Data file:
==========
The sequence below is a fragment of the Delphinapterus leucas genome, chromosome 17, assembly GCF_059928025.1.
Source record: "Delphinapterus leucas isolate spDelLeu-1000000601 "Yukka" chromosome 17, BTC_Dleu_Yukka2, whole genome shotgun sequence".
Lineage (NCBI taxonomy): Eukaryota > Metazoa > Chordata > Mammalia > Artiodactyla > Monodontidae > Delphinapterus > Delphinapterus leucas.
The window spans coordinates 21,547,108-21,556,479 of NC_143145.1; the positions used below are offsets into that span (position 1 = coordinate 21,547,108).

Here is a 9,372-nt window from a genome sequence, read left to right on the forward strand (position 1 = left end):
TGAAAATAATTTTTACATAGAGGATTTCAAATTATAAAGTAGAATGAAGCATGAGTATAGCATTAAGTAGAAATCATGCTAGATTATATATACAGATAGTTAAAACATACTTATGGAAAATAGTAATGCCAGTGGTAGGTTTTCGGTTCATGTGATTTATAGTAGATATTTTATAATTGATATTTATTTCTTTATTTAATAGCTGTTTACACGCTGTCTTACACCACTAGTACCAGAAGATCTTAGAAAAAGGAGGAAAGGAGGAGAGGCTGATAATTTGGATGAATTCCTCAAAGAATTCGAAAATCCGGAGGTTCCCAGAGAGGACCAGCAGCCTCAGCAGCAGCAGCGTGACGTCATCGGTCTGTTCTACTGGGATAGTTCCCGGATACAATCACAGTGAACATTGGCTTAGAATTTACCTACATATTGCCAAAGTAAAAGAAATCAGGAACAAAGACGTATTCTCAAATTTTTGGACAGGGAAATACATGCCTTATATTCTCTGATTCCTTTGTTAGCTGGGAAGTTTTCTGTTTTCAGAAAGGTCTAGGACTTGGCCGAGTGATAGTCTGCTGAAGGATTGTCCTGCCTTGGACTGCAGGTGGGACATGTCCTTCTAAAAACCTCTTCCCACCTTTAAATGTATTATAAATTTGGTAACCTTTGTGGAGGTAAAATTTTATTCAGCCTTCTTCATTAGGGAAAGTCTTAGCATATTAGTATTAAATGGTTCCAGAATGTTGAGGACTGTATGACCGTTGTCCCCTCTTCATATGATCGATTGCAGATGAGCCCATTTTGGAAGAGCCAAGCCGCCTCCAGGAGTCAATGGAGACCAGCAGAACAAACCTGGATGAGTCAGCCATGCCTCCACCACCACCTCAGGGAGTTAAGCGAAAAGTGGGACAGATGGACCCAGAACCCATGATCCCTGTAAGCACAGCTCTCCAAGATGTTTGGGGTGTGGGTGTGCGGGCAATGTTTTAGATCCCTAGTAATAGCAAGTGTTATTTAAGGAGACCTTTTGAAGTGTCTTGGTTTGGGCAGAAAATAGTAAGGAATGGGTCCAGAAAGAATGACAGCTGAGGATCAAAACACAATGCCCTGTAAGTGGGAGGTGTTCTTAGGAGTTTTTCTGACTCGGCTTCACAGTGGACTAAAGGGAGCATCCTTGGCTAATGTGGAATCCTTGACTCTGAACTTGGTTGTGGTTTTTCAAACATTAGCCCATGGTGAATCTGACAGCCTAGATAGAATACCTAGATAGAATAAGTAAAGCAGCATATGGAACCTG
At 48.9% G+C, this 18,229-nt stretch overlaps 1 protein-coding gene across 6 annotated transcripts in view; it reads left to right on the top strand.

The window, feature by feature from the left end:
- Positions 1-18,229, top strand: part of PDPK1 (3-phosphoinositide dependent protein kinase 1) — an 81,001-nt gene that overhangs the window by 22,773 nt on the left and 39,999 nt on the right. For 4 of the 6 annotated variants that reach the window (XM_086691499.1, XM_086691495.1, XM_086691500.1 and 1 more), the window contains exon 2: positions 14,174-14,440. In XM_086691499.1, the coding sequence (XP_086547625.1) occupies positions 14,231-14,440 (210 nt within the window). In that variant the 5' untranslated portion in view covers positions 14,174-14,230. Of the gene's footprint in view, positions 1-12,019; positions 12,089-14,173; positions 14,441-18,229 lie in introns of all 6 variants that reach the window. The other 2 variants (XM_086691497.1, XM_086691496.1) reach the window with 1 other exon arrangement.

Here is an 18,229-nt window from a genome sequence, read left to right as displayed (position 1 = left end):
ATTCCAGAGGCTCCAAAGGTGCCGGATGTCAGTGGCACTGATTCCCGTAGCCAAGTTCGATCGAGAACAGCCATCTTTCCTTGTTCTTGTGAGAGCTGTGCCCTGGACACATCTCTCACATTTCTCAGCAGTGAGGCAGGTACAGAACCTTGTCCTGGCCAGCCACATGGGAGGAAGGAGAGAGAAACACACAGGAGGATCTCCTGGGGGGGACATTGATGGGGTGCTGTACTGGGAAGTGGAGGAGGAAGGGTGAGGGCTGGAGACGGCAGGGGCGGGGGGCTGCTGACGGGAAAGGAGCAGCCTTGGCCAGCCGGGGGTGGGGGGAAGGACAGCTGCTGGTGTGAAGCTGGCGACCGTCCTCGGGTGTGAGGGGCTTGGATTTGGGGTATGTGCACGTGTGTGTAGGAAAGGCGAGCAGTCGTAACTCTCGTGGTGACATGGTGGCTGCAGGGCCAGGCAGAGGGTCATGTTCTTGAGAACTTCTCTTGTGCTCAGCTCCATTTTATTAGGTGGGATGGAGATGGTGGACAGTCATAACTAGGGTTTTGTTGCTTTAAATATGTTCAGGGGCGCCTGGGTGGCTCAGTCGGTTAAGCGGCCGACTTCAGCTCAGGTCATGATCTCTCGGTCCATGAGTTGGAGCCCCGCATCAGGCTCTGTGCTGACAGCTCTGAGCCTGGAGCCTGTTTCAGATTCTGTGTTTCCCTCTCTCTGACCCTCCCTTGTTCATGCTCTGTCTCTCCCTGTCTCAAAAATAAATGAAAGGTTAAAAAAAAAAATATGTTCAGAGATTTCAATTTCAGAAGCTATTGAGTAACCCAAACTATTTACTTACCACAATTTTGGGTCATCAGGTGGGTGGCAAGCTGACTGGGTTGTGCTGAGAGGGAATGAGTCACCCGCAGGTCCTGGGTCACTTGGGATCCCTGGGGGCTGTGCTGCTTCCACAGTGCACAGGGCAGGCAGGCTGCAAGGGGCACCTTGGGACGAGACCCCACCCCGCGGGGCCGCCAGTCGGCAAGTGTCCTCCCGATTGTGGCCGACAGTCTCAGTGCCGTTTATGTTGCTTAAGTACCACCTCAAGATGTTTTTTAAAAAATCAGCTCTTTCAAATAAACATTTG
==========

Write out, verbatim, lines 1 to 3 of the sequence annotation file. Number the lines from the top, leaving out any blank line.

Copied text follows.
The sequence below is a fragment of the Delphinapterus leucas genome, chromosome 17, assembly GCF_059928025.1.
Source record: "Delphinapterus leucas isolate spDelLeu-1000000601 "Yukka" chromosome 17, BTC_Dleu_Yukka2, whole genome shotgun sequence".
Lineage (NCBI taxonomy): Eukaryota > Metazoa > Chordata > Mammalia > Artiodactyla > Monodontidae > Delphinapterus > Delphinapterus leucas.